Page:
The surprise merger between Fitch IBCA and Duff & Phelps Credit Rating Co. - such a surprise that a senior structured finance pro at one of the firms confessed to being "shocked" - was welcomed by many in the securitization market.

While structured finance is a only one part of the whole merger - though an important part - asset backed analysts and market players suggested that with the merged firm being able to compete more effectively with Moody's Investors Service and Standard & Poor's there will be an increase in competition, despite there being one less agency.

"This is one of the few markets where a smaller number of companies may lead to more competition. The new firm should be able to put a lot of pressure on Moody's and S&P, especially in the securitization business," said Alexander Batchvarov, head of international ABS research for Merrill Lynch. "And it will probably kick in quickly because the new firm would have a substantial global reach."

The merger - perhaps more accurately described as an agreed takeover by Fitch - sees Fitch's parent, a diversified French services company called Fimalac, offering $100 a share in cash for DCR, valuing the company at $528 million.

"I think it's a good thing for the industry because it means that S&P and Moody's will now have a serious competitor," said one U.S.-based banker, who works on structuring Latin American asset backeds. "It's not going to happen overnight but it will make a difference in the long-run."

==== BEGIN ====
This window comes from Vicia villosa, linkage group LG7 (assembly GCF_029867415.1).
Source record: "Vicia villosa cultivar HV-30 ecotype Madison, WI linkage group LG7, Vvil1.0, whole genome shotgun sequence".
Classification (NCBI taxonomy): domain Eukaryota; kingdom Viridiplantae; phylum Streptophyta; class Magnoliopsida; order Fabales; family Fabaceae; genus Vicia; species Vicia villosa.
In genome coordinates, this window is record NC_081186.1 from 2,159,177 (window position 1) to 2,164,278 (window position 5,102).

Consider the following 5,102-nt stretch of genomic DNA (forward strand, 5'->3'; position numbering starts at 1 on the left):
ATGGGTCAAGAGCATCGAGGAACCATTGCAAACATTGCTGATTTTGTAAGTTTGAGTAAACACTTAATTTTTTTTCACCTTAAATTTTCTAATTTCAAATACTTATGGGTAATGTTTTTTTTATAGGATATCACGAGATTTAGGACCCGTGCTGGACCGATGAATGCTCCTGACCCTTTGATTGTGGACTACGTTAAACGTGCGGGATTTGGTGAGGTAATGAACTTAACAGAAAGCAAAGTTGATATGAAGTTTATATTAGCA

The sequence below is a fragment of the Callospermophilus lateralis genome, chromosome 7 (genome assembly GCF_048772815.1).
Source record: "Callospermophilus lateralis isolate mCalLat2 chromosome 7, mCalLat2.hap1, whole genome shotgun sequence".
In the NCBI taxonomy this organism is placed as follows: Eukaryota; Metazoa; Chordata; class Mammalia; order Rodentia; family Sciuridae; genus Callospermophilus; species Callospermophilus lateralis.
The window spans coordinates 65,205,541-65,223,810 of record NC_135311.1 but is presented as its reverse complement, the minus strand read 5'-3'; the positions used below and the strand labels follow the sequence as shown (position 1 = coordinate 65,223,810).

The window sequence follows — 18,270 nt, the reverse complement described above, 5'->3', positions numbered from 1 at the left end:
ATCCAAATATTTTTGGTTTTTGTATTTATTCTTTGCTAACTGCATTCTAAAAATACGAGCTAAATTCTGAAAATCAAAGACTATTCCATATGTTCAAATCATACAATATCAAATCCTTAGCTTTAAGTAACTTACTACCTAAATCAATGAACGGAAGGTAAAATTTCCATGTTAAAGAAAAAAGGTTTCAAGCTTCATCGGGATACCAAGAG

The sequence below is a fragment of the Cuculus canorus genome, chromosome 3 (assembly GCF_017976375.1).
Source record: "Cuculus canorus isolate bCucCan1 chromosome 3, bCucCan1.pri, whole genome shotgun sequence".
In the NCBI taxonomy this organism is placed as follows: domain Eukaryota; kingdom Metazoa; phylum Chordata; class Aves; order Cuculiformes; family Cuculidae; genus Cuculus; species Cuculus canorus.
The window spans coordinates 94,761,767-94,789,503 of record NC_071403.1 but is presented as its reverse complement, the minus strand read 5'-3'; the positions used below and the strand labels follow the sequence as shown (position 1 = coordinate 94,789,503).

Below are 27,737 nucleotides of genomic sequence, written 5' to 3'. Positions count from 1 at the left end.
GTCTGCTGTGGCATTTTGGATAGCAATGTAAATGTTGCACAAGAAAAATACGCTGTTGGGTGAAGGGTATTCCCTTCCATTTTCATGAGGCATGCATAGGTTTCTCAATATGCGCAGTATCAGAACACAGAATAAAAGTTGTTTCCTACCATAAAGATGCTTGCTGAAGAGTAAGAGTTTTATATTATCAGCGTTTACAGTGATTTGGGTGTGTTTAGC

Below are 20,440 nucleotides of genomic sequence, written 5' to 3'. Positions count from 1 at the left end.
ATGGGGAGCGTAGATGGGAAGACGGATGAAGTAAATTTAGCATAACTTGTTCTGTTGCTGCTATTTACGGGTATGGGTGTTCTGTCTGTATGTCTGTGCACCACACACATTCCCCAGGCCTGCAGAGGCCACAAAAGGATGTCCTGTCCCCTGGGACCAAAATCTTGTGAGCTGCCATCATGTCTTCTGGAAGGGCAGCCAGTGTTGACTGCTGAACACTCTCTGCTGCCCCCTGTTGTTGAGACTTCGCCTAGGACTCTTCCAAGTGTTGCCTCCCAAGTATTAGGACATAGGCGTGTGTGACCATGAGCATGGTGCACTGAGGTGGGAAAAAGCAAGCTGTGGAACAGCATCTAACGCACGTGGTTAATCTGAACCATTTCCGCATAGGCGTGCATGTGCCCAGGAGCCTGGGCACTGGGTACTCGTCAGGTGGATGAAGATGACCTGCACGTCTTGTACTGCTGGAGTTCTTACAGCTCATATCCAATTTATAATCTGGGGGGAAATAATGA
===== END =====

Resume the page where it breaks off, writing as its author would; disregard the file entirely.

One Latin ABS pro at DCR in New York, while weighing up whether to be worried about his job or pleased that the DCR stock he holds has been valued at a premium, also saw the logic in a deal. "The merger makes sense because we fight over the same deals and a combined company will be more profitable and more effective as a competitor against S&P and Moody's," he said.

The big question - at least for people who work at both agencies - is where do the two firms overlap and where do they complement each other. Both have an emphasis on structured finance, with some suggesting that DCR brings in around half of its revenues from that sector.

DCR is certainly stronger in Latin America, while Fitch, thanks to IBCA's roots in Europe, has stronger coverage of European banks, and, to an extent, the securitizations that those banks are increasingly turning to. Fitch has also made a bigger impact in Australia, Japan and many countries in Asia.

The area where there is the biggest overlap is in the U.S. ABS market.

Fitch's chairman, Robin Monro-Davies, acknowledged that there would be some rationalization, but said that it would "not be dramatic".

Even if the merged firm will have excellent geographical reach, it will still be much smaller than S&P and Moody's, with a total staff of around 1,100, compared to the big twos approximately 1,500 each (though that difference may be less significant for structured finance on its own).

It will also have to fight against restrictions in the U.S. that mean that many public investors can only buy deals with ratings from the big two. "Investors know that S&P and Moody's are the 800-pound gorillas," said a New York banker.

Yet one more unknown is what the new firm will be called. Presumably "Fuff" and "Dibca" are unlikely to be used.

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